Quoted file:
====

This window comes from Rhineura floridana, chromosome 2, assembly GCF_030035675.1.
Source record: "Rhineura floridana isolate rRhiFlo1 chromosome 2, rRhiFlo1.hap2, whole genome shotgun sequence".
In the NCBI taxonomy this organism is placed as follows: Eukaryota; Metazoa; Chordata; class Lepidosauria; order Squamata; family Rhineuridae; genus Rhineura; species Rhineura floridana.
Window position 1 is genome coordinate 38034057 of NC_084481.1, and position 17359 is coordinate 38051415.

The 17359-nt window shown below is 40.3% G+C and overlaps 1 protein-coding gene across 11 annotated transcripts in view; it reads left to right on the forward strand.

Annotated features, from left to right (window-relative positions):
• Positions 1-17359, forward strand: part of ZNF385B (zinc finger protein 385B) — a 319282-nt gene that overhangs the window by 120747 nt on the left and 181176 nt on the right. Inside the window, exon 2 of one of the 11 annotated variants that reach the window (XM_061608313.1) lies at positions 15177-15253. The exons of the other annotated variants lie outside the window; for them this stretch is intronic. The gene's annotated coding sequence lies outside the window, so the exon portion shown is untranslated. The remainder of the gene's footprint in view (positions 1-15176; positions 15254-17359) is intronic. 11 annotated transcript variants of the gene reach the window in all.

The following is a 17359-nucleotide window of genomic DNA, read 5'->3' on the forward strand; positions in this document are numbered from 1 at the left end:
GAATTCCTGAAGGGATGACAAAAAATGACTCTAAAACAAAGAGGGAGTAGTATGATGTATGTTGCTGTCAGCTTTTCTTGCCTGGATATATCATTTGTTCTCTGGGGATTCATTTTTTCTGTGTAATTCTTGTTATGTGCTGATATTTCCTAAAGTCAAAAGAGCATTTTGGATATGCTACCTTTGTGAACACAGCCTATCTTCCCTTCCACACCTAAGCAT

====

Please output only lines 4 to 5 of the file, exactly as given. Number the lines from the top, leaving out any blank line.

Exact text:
Window position 1 is genome coordinate 38034057 of NC_084481.1, and position 17359 is coordinate 38051415.

The 17359-nt window shown below is 40.3% G+C and overlaps 1 protein-coding gene across 11 annotated transcripts in view; it reads left to right on the forward strand.